Again, smarter conversations are fuelled by goodwill etc.
9. Karma is key.
But you already know that. Or you're stupid. No middle ground on this one, sorry.
Tongues are dumber than brains, brains are dumber than ears etc.
The other day somebody asked me to explain why corporate blogging works. Sure, we know it's the hot new thing and people are paying attention to it (including big media)... but why?
Why does it work? Seriously.
So I drew the diagram above.
1. In Cluetrain parlance, we say "markets are conversations". So the diagram above represents your market, or "The Conversation". That is demarkated by the outer circle "y".[AFTERTHOUGHT:] And yes, this works with internal blogs as well, poking holes in the membranes that seperate people within a corporate culture; aligning "the conversation" internally etc.
2. There is a smaller, inner circle "x".
3. So the entire market, the "conversation" is seperated into two distinct parts, the inner area "A" and the outer area "B".
4. Area "A" represents your company, the people supplying the market. We call that "The Internal Conversation".
5. Area "B" represents the people in the market who are not making, but buying. Otherwise know as the customers. We call that "The External Conversation".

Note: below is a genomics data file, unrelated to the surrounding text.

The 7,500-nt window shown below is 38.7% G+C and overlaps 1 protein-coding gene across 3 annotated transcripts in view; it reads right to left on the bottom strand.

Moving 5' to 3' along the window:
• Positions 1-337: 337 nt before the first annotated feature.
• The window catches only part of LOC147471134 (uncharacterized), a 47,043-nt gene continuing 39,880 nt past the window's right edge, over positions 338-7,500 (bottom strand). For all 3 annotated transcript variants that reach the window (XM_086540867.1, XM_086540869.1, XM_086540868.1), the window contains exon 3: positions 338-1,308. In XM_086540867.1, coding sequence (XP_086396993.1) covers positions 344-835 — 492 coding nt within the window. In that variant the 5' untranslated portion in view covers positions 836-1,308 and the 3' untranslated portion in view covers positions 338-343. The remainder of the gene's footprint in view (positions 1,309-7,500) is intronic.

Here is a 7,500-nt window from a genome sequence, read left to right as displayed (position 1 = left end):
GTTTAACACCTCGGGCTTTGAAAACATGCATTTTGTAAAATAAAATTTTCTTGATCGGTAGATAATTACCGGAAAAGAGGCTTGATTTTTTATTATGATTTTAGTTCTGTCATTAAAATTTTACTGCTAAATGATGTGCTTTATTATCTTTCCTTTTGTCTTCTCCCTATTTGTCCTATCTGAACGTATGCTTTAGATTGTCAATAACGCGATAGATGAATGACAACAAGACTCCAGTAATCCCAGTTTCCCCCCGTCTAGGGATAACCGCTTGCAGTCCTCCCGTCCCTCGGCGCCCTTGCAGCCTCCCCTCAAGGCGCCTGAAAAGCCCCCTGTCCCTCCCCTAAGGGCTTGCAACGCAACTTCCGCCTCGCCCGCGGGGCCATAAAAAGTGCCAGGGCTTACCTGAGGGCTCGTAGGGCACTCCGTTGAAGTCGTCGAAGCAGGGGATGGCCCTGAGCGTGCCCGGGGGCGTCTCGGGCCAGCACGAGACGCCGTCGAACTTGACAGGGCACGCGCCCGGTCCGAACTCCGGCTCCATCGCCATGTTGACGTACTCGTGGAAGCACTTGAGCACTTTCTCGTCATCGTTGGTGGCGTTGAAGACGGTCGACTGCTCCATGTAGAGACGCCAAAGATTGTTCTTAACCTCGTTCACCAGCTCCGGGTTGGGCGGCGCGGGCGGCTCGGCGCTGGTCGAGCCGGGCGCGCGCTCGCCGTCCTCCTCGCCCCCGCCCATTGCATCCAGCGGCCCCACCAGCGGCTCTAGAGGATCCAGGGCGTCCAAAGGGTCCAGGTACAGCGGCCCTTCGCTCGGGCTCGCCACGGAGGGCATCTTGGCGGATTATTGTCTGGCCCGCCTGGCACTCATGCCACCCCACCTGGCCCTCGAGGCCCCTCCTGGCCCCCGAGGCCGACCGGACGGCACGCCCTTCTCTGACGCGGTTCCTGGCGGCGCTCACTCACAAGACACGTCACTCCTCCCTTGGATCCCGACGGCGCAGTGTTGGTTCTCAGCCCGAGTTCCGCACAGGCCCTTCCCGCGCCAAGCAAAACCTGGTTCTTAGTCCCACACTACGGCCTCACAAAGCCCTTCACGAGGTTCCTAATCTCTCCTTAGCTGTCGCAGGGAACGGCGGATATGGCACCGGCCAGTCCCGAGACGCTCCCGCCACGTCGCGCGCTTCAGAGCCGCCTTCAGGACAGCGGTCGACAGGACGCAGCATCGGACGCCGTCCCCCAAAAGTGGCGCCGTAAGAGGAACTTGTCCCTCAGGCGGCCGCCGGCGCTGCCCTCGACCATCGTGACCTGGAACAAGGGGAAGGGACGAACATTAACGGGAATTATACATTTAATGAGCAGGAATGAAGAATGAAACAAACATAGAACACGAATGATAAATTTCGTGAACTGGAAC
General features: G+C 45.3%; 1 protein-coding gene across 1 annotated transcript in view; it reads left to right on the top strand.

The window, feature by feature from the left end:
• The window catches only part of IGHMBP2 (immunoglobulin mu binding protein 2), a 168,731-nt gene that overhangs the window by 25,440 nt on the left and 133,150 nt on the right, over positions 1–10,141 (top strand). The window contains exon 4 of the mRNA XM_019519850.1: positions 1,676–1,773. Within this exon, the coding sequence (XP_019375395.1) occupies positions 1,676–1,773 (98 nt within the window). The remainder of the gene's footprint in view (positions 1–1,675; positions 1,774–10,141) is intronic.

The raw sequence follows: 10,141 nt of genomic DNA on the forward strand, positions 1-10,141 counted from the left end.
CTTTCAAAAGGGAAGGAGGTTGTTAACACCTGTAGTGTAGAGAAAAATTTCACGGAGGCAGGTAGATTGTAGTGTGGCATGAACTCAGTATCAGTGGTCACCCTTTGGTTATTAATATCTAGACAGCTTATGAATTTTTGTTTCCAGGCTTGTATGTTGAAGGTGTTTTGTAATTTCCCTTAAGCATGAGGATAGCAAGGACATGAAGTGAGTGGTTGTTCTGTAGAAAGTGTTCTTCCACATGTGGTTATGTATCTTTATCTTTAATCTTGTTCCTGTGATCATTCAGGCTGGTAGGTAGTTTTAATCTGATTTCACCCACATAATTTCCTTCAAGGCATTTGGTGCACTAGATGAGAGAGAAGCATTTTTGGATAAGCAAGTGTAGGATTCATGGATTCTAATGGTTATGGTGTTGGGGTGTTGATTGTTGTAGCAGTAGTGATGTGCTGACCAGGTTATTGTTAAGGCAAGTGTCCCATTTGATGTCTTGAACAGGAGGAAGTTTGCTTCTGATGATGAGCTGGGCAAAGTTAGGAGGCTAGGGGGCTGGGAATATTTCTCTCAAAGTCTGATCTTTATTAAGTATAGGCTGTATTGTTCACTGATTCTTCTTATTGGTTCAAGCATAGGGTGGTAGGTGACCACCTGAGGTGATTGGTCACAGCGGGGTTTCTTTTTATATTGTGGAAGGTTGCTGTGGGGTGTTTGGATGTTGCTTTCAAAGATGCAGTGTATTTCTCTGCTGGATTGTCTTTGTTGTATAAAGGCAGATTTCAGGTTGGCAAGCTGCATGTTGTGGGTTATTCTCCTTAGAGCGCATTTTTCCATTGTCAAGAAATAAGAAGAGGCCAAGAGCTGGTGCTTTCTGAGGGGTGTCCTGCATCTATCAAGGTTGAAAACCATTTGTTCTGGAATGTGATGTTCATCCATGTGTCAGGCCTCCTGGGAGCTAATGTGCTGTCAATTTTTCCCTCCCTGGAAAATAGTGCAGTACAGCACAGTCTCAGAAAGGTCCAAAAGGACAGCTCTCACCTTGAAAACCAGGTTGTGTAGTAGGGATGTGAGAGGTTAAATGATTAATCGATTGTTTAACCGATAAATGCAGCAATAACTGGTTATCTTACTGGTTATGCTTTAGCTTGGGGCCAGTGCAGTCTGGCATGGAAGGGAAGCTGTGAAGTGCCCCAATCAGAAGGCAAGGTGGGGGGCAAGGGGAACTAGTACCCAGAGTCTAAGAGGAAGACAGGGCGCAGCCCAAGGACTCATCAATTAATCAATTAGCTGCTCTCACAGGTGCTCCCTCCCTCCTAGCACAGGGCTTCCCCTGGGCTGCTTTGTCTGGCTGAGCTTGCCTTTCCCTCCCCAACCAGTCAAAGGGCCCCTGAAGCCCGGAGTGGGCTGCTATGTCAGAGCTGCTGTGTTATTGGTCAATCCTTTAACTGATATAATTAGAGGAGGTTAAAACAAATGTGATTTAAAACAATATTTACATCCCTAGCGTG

6. So each market from a corporate point of view has an internal and external conversation. What seperates the two is a membrane, otherwise known as "x".
7. Every company's membrane is different, and controlled by a host of different technical and cultural factors.
8. Ideally, you want A and B to be identical as possible, or at least, in sync. The things that A is passionate about, B should also be passionate about. This we call "alignment". A good example would be Apple. The people at Apple think the iPod is cool, and so do their customers. They are aligned.
9. When A and B are no longer aligned is when the company starts getting into trouble. When A starts saying their gizmo is great and B is telling everybody it sucks, then you have serious misalignment.
10. So how do you keep misalignment from happening?
11. The answer lies in "x", the membrane that seperates A from B. The more porous the membrane, the easier it is for conversations between A and B, the internal and external, to happen. The easier for the conversations on both side of membrane "x" to adjust to the other, to become like the other.